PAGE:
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Messages - Slowbrew

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1
Equipment and Software / Re: Brew Guru App.
« on: September 22, 2016, 12:26:29 PM »
It runs on my Droid Turbo fine.  The little bit I've played with it seems like it may be useful when out on the road.

One annoying thing it does is notify me every time I go past Granite City Brewery.  Which is everyday on the way to and from work.  Am I just missing how to turn off notifications or is there no way to do it?

Paul

2
Equipment and Software / Re: Keg Post Won't Come Off
« on: September 13, 2016, 03:45:56 AM »
Looking at the teeth that are left on it (it might just be the picture) I would replace it once I got it loose.  Some of them look to be ground down to almost nothing.

The suggestions give so far are all good ones.


Good luck with it.

Paul

3
Equipment and Software / Re: Fermenter Recommendations
« on: September 09, 2016, 12:06:56 PM »
Interesting idea. 

A conical that you can see into might ease the fears of some on how to dump the trub and yeast off without losing too much beer.  I admit it's one of questions I've always had (more of a "Hmmm" than a fear for me).

I'm still not in the market but I kind of like the idea.

Paul

4
The Pub / Re: Realizing a dream
« on: September 08, 2016, 01:45:01 PM »
Harley Davidson sure does make some beautiful machines, but as someone who purposefully lives on what I would hope to be a quiet country road, I wish they would stop using faulty mufflers!  ;)

I really like the tone rather than the volume.  However, I was going for performance (103.5" bore, head work, cams) and unfortunately noise comes with a free-flowing engine.  That is why the drag strips are so loud.  Mine is on the loud side but not painful, and I hope not obnoxious, though I'm sure it is to some.  No worries though, I'll be by you in a second.  ;)

Oh!  114 ft. lbs of torque, and 105 hp.  Dyno-tuned by a pro!

Sorry, Erik got me going.  I'll stop.  NO ONE bring up ham radio.  I can put you to sleep faster than my bike will go on that topic!
Not that any of us bores anyone talking about homebrewing...
I know there are good reasons for the noise and I think they sound cool but some go too far and obviously are trying to be loud. Honestly, I don't know how they stand it. Unfortunately there is a spot down the road from me that is a bit of a destination so during the summer when I am out gardening or relaxing and the only sounds on my little back road should be birds and pollinators I often hear Harleys, some of which are very noisy driven by men over compensating for who knows what. I'm not trashing most riders but some are pretty annoying.

I don't usually have a problem with the sound of a Harley.  I wonder how some of those guys can hear anything after riding their bike but that's not my problem.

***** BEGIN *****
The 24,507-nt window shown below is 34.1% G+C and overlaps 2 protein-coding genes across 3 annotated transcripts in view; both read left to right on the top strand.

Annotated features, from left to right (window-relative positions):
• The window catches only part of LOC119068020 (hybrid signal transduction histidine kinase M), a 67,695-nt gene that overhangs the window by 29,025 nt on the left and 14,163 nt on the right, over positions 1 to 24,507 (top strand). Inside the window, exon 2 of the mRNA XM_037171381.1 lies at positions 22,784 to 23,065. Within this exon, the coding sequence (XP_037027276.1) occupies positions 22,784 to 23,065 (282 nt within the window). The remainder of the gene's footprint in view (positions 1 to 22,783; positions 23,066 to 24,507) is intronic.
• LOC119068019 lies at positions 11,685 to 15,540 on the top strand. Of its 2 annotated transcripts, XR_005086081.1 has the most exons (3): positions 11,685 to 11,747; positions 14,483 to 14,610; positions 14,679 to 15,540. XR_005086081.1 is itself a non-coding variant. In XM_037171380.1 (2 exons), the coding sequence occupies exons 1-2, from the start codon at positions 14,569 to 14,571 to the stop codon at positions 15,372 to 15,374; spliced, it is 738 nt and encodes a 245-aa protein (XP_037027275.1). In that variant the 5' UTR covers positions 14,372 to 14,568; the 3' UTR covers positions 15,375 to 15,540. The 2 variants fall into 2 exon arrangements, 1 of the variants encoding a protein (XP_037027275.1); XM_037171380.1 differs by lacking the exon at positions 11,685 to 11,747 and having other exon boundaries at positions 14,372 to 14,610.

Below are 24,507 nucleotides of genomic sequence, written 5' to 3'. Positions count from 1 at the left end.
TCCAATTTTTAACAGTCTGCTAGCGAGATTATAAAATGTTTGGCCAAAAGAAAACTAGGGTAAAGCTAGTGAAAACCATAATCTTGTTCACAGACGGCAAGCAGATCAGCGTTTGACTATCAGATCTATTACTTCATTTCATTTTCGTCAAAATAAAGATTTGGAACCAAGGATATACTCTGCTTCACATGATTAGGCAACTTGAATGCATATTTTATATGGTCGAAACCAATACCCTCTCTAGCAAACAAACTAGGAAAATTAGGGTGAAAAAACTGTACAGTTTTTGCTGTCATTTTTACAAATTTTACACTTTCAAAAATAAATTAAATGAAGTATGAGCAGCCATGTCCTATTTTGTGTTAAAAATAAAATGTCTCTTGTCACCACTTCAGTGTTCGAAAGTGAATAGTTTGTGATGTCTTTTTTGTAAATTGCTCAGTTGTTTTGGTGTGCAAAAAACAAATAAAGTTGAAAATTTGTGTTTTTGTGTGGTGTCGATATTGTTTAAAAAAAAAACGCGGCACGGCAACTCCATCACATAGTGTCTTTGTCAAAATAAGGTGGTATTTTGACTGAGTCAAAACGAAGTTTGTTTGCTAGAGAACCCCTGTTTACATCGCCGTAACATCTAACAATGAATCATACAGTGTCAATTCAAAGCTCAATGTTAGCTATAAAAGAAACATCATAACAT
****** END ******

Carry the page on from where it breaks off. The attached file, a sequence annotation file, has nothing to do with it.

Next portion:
The only bike that ever really bothered me was the neighbor across the alley from a house I rented in Lincoln, NE.  He would light his soft tail up every morning at 4AM and then spend 10 minutes trying to get it warm enough to idle.   >:(  Ten minutes of rumbling straight pipes every morning before sunrise is not a way to be a good neighbor.  I have to admit I was not too upset when he laid it down on "O" street and totaled it (luckily he wasn't hurt).

The new bike is a beauty man!  Take care of it.

Paul

5
Equipment and Software / Re: Fermenter Recommendations
« on: August 26, 2016, 10:38:24 AM »
That's weird...I don't have any trouble wiht the lids on mine.  Must be a different brand.

Or you've just got powerful hands...

Or I've broken too many parts of my hands over the years and/or I'm doing it wrong.  8^(

The buckets I currently have use lids that look like paint bucket or 5 gallon drywall mud buckets.  They seal well but are a bear to remove.

Paul

6
Equipment and Software / Re: Fermenter Recommendations
« on: August 25, 2016, 12:40:36 PM »
I have 2 problems with conicals, both related to cost.  I frequently have 3-5 batches fermenting at a time and that many conicals would be expensive.  As would a way to control fermemtation temp.

I understand that.  The only time (maybe twice) that I ever used a bucket to ferment was when I ran out of carboys and better bottles.

Unfortunately these days I don't brew as often, so I've rarely got more than two batches going at once.

But I still think the stainless brew buckets look pretty cool.

They do, but $$$

For the first time ever this past Spring I had 4 beers in fermenters at one time.  Two 6.5 gallon glass carboys and 2 buckets.  I've always liked the glass but am very, very, careful with them. 

The buckets work well but I always feel like I'm fighting the lids when I have open them.  I know that is a kind of whiny reason but it's mine.   ;)

I also admit to enjoying lifting the covers on my glass carboys and being able to see the activity.  It's easy and convenient to see how the process is going without have to fight to get the lid off.  I'm apparently too cheap (or forgetful) to buy the lid removal tool.  I don't dry hop very often so the narrow neck isn't much of a problem for me.

Paul

7
All Grain Brewing / Re: Step Mash Batch Sparging?
« on: August 25, 2016, 12:31:13 PM »
I don't think they are specifying a step mash.  They are simply following the normal process of a single infusion fly sparge recipe.

A "step mash" is generally something like 20 minutes at 128f, raise to 142f for 15 minutes then raise to 152F for 25 minutes.  All followed by a rise to 170F for 10 minutes to Mash Out.  (Those temps are random numbers and not any kind of real recommendation.)